Narrative coping, in particular, has been studied in a variety of contexts, including adoption, miscarriage, divorce, cancer, bereavement, and other family stressors. Through communicative narrative sense-making, families can organize, make sense of, come to terms with, and potentially resolve challenges faced over the life course.
Creating Family Rituals Rituals are repeated sequences of activities involving gestures, words, and objects, performed in a prescribed way. Since families tend to create routines and patterns to maintain a level of constancy in the system, family rituals are often enacted in ways that remind members who they are and how much they care about each other.
These rituals are generally voluntary and connect members in meaningful ways. Communicating Rules and Roles Family systems are governed by rules.
The rules may differ across families, but all family systems negotiate rules that allow some degree of control over family interaction, while managing change across the life course of family development. A rule can be conceptualized as a prescription that governs and regulates preferred, prohibited, and obligatory behaviors in particular contexts.
Communication constitutes family rules, and family rules are instrumental in structuring family communication. Family members have a choice whether to follow a rule, but since rules offer prescriptions for behavior, there are often sanctions when rules are not followed. Guilt induction is a common sanction used by parents when family rules are not followed. Rules that are appropriate to govern families with small children may not be useful once children are grown, or they must be revised when new members of the family are introduced.
Rules evolve over time, across the life course of family development. A young married couple whose normal way of conversing includes profanities may revise their rules around the use of profanities once children are born and are learning to talk. Moreover, families of origin introduce us to rules that we often carry over into our current families. A rule to never go to bed angry may be a functional rule that a spouse brings into his or her current family after learning it in his or her family of origin, but a rule that women must be in charge of the children and household chores, while men are in charge of the finances and working outside the home, may be discontinued as cultural rules on these responsibilities change.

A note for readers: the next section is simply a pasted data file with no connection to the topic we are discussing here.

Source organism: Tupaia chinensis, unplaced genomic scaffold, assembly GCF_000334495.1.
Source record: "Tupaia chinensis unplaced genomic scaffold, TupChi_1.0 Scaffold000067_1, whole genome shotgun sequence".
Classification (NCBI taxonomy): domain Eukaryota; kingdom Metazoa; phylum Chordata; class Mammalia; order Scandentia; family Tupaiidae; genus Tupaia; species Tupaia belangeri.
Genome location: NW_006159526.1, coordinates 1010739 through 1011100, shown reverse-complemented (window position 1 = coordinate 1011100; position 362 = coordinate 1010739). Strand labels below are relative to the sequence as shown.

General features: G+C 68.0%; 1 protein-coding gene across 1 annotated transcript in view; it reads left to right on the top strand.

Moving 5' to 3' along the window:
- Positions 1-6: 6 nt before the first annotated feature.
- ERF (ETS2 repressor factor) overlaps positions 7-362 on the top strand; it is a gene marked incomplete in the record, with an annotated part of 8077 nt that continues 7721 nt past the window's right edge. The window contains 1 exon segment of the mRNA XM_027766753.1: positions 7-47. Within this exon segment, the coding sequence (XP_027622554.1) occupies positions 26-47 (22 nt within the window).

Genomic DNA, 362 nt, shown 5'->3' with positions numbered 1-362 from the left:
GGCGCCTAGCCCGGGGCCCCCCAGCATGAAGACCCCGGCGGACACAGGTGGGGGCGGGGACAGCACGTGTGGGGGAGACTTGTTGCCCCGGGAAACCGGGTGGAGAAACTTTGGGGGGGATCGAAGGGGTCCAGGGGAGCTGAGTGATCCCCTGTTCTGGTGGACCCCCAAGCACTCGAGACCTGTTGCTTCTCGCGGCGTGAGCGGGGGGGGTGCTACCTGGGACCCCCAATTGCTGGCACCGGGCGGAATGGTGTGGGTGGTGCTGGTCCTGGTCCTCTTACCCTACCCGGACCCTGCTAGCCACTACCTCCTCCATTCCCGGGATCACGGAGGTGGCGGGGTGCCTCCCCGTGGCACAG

Family rules tend to work best when they serve the needs of individual family members as well as the family system, but the system needs to be adaptable enough to make changes as the members themselves change over time. A curfew of 11 p. When the college student comes home on breaks, the curfew may need to be renegotiated.
To ensure that rules are serving individual members as well as the family system, family members need to negotiate rules as needed. Rules guiding member behavior are also linked to family roles. Studies of family communication investigate how a family system is rule-governed, but also how individual members enact their roles in that system.
Roles are a critical component of family life and family functioning. They are socially constructed patterns of expected behavior that provide members with a position in the family. Influenced by mass media and other outside forces, this role behavior and expectations for individual family members are primarily developed in interaction within the family, including family rules.
We learn our family roles in verbal and nonverbal communication with others. Role expectations are guided by family rules and communicated in daily interaction reifying what is expected of a good mom, dad, son, or daughter. But certain roles, such as the family scapegoat or black sheep, may not serve the individual, but they serve the family unit by creating alliances.